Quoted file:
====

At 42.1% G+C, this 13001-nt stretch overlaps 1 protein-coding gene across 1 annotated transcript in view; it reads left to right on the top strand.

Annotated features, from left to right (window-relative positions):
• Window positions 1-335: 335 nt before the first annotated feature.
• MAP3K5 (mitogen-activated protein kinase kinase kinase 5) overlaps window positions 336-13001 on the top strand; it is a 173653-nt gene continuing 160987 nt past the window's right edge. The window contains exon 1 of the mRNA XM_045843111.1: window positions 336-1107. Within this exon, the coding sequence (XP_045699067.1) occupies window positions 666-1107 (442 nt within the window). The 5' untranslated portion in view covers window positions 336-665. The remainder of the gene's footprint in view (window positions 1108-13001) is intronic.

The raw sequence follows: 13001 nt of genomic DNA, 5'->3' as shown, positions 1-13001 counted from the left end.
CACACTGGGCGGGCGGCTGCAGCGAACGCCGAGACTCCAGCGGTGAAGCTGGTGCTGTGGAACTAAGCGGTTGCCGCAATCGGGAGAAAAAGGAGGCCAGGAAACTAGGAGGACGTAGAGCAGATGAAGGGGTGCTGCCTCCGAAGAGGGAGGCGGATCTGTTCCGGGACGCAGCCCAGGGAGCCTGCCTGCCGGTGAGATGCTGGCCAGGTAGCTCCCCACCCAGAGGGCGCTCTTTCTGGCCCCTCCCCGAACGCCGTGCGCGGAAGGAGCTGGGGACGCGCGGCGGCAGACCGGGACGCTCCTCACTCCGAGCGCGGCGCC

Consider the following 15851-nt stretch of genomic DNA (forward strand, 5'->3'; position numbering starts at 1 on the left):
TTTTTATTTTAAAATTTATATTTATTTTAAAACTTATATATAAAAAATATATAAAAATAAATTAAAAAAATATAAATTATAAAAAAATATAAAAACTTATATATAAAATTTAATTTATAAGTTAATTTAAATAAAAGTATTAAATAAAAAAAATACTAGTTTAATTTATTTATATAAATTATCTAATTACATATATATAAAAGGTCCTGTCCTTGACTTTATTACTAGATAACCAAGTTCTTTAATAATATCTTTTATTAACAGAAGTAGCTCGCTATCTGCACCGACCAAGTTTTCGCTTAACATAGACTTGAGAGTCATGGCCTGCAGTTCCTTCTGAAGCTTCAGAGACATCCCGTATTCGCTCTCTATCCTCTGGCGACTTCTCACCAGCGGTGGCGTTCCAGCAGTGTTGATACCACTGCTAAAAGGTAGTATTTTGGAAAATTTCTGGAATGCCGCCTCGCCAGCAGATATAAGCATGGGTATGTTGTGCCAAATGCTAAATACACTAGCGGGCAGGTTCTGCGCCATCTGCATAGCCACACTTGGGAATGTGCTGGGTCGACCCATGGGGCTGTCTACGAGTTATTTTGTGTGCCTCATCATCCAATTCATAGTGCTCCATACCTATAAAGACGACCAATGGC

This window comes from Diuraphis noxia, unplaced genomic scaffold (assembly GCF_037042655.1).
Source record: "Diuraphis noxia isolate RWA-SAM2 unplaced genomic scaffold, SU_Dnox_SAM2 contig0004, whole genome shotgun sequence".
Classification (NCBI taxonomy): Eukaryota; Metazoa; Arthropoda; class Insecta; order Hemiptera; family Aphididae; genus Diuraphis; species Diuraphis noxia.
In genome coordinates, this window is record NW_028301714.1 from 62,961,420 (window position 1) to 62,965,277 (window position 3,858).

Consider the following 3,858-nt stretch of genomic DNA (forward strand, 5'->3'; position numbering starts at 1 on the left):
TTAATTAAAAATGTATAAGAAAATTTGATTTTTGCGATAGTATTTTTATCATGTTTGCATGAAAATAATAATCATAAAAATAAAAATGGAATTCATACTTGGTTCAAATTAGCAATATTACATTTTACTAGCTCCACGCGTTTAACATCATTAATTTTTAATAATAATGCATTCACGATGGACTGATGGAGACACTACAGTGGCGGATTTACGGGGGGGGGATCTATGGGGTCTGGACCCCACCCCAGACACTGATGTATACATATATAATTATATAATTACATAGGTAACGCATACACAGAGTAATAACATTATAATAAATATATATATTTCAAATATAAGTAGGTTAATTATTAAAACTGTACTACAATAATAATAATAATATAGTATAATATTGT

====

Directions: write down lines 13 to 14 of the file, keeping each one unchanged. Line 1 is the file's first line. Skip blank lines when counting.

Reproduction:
Consider the following 3,858-nt stretch of genomic DNA (forward strand, 5'->3'; position numbering starts at 1 on the left):
TTAATTAAAAATGTATAAGAAAATTTGATTTTTGCGATAGTATTTTTATCATGTTTGCATGAAAATAATAATCATAAAAATAAAAATGGAATTCATACTTGGTTCAAATTAGCAATATTACATTTTACTAGCTCCACGCGTTTAACATCATTAATTTTTAATAATAATGCATTCACGATGGACTGATGGAGACACTACAGTGGCGGATTTACGGGGGGGGGATCTATGGGGTCTGGACCCCACCCCAGACACTGATGTATACATATATAATTATATAATTACATAGGTAACGCATACACAGAGTAATAACATTATAATAAATATATATATTTCAAATATAAGTAGGTTAATTATTAAAACTGTACTACAATAATAATAATAATATAGTATAATATTGT